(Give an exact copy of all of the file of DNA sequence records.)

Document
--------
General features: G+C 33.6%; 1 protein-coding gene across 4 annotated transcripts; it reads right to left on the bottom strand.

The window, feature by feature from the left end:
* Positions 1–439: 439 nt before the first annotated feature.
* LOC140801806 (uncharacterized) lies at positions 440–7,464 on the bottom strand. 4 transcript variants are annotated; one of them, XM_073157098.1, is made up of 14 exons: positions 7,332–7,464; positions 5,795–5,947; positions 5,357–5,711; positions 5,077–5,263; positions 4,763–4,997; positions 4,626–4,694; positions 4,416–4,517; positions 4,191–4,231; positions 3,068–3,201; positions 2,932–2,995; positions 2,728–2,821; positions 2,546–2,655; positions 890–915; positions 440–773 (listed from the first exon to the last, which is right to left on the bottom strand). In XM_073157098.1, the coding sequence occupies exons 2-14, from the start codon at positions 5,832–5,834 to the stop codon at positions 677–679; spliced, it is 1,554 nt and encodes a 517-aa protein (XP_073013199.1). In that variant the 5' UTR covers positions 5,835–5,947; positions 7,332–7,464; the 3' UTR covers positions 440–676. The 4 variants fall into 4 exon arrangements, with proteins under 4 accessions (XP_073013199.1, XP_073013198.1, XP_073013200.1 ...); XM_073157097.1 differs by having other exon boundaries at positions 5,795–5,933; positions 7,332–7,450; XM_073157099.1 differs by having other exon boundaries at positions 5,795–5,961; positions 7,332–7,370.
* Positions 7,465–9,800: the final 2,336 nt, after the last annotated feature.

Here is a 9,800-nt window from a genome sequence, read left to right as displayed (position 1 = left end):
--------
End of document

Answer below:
General features: G+C 33.6%; 1 protein-coding gene across 4 annotated transcripts; it reads right to left on the bottom strand.

The window, feature by feature from the left end:
* Positions 1–439: 439 nt before the first annotated feature.
* LOC140801806 (uncharacterized) lies at positions 440–7,464 on the bottom strand. 4 transcript variants are annotated; one of them, XM_073157098.1, is made up of 14 exons: positions 7,332–7,464; positions 5,795–5,947; positions 5,357–5,711; positions 5,077–5,263; positions 4,763–4,997; positions 4,626–4,694; positions 4,416–4,517; positions 4,191–4,231; positions 3,068–3,201; positions 2,932–2,995; positions 2,728–2,821; positions 2,546–2,655; positions 890–915; positions 440–773 (listed from the first exon to the last, which is right to left on the bottom strand). In XM_073157098.1, the coding sequence occupies exons 2-14, from the start codon at positions 5,832–5,834 to the stop codon at positions 677–679; spliced, it is 1,554 nt and encodes a 517-aa protein (XP_073013199.1). In that variant the 5' UTR covers positions 5,835–5,947; positions 7,332–7,464; the 3' UTR covers positions 440–676. The 4 variants fall into 4 exon arrangements, with proteins under 4 accessions (XP_073013199.1, XP_073013198.1, XP_073013200.1 ...); XM_073157097.1 differs by having other exon boundaries at positions 5,795–5,933; positions 7,332–7,450; XM_073157099.1 differs by having other exon boundaries at positions 5,795–5,961; positions 7,332–7,370.
* Positions 7,465–9,800: the final 2,336 nt, after the last annotated feature.

Here is a 9,800-nt window from a genome sequence, read left to right as displayed (position 1 = left end):